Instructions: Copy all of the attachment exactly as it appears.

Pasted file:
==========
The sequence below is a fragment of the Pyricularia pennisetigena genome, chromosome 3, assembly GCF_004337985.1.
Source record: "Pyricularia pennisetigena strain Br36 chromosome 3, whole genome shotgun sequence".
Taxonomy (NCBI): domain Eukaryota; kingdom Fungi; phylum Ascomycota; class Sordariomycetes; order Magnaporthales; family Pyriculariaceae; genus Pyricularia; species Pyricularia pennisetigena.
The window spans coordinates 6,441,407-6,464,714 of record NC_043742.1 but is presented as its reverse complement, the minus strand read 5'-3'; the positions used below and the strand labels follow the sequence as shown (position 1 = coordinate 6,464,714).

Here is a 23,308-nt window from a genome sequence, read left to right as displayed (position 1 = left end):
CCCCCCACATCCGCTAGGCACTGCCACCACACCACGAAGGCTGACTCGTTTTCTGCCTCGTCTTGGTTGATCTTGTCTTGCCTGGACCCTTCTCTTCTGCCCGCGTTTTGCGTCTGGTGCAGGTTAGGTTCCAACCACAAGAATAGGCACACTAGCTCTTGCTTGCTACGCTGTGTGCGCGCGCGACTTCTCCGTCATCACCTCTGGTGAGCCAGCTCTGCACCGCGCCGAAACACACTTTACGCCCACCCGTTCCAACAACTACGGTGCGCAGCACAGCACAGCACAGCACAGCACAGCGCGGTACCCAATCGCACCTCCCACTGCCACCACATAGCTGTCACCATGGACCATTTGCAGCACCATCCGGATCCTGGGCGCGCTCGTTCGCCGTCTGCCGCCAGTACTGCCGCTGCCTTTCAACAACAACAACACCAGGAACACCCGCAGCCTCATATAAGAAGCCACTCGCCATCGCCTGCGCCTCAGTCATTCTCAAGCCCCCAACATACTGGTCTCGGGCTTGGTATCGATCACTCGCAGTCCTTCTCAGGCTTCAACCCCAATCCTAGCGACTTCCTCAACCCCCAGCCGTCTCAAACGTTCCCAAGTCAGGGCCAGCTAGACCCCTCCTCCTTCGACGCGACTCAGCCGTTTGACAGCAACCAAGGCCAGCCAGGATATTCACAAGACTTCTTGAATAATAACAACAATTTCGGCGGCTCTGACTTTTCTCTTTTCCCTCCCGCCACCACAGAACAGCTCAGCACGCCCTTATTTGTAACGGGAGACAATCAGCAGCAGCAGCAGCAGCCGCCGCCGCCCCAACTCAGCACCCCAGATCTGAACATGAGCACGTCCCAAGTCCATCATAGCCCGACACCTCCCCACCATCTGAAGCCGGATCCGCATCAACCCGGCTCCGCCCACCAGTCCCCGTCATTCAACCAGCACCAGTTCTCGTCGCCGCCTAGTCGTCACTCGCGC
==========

The sequence below is a fragment of the Pyricularia pennisetigena genome, chromosome 3, assembly GCF_004337985.1.
Source record: "Pyricularia pennisetigena strain Br36 chromosome 3, whole genome shotgun sequence".
Taxonomy (NCBI): domain Eukaryota; kingdom Fungi; phylum Ascomycota; class Sordariomycetes; order Magnaporthales; family Pyriculariaceae; genus Pyricularia; species Pyricularia pennisetigena.
The window spans coordinates 6,441,407-6,464,714 of record NC_043742.1 but is presented as its reverse complement, the minus strand read 5'-3'; the positions used below and the strand labels follow the sequence as shown (position 1 = coordinate 6,464,714).

Here is a 23,308-nt window from a genome sequence, read left to right as displayed (position 1 = left end):
CCCCCCACATCCGCTAGGCACTGCCACCACACCACGAAGGCTGACTCGTTTTCTGCCTCGTCTTGGTTGATCTTGTCTTGCCTGGACCCTTCTCTTCTGCCCGCGTTTTGCGTCTGGTGCAGGTTAGGTTCCAACCACAAGAATAGGCACACTAGCTCTTGCTTGCTACGCTGTGTGCGCGCGCGACTTCTCCGTCATCACCTCTGGTGAGCCAGCTCTGCACCGCGCCGAAACACACTTTACGCCCACCCGTTCCAACAACTACGGTGCGCAGCACAGCACAGCACAGCACAGCACAGCGCGGTACCCAATCGCACCTCCCACTGCCACCACATAGCTGTCACCATGGACCATTTGCAGCACCATCCGGATCCTGGGCGCGCTCGTTCGCCGTCTGCCGCCAGTACTGCCGCTGCCTTTCAACAACAACAACACCAGGAACACCCGCAGCCTCATATAAGAAGCCACTCGCCATCGCCTGCGCCTCAGTCATTCTCAAGCCCCCAACATACTGGTCTCGGGCTTGGTATCGATCACTCGCAGTCCTTCTCAGGCTTCAACCCCAATCCTAGCGACTTCCTCAACCCCCAGCCGTCTCAAACGTTCCCAAGTCAGGGCCAGCTAGACCCCTCCTCCTTCGACGCGACTCAGCCGTTTGACAGCAACCAAGGCCAGCCAGGATATTCACAAGACTTCTTGAATAATAACAACAATTTCGGCGGCTCTGACTTTTCTCTTTTCCCTCCCGCCACCACAGAACAGCTCAGCACGCCCTTATTTGTAACGGGAGACAATCAGCAGCAGCAGCAGCAGCCGCCGCCGCCCCAACTCAGCACCCCAGATCTGAACATGAGCACGTCCCAAGTCCATCATAGCCCGACACCTCCCCACCATCTGAAGCCGGATCCGCATCAACCCGGCTCCGCCCACCAGTCCCCGTCATTCAACCAGCACCAGTTCTCGTCGCCGCCTAGTCGTCACTCGCGC